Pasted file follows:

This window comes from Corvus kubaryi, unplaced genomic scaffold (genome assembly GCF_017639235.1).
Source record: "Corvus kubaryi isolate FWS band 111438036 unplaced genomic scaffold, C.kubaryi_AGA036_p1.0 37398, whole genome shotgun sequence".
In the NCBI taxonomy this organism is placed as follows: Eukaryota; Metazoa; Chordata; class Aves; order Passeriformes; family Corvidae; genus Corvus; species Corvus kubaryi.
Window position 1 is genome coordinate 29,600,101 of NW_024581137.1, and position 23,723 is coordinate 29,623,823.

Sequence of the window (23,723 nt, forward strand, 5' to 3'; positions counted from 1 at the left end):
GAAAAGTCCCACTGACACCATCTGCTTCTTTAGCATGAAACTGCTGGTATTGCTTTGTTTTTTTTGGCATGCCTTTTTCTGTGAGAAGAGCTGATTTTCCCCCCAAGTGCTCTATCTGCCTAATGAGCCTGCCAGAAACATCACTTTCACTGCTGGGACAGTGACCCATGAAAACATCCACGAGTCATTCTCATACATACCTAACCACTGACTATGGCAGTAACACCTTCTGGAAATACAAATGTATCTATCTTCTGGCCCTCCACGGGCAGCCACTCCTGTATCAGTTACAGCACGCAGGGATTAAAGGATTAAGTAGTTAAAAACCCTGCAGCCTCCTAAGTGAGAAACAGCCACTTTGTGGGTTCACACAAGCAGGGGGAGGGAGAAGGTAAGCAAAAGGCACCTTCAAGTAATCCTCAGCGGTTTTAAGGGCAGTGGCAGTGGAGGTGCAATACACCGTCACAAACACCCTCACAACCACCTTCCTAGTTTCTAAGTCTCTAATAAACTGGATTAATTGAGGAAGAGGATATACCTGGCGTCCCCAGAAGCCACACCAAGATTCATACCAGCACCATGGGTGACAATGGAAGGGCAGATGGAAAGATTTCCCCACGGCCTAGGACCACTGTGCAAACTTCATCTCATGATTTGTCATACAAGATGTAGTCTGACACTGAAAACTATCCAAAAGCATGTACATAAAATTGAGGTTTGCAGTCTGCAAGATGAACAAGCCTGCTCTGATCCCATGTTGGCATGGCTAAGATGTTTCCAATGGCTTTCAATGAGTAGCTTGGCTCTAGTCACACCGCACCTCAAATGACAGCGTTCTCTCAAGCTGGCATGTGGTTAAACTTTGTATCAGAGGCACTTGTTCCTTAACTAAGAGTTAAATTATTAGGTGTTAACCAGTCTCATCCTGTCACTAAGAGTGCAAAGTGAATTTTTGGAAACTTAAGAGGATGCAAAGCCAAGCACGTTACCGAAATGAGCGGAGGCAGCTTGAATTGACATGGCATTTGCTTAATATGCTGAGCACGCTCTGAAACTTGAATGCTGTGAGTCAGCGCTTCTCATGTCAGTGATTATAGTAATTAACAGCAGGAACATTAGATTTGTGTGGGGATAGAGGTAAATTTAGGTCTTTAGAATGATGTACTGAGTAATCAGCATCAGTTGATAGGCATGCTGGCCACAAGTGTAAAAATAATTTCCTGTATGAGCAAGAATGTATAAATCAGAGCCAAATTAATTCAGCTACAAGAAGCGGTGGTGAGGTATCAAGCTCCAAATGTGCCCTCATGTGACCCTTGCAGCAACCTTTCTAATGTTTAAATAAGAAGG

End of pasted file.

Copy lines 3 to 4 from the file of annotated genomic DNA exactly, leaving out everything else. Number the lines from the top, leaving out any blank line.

In the NCBI taxonomy this organism is placed as follows: Eukaryota; Metazoa; Chordata; class Aves; order Passeriformes; family Corvidae; genus Corvus; species Corvus kubaryi.
Window position 1 is genome coordinate 29,600,101 of NW_024581137.1, and position 23,723 is coordinate 29,623,823.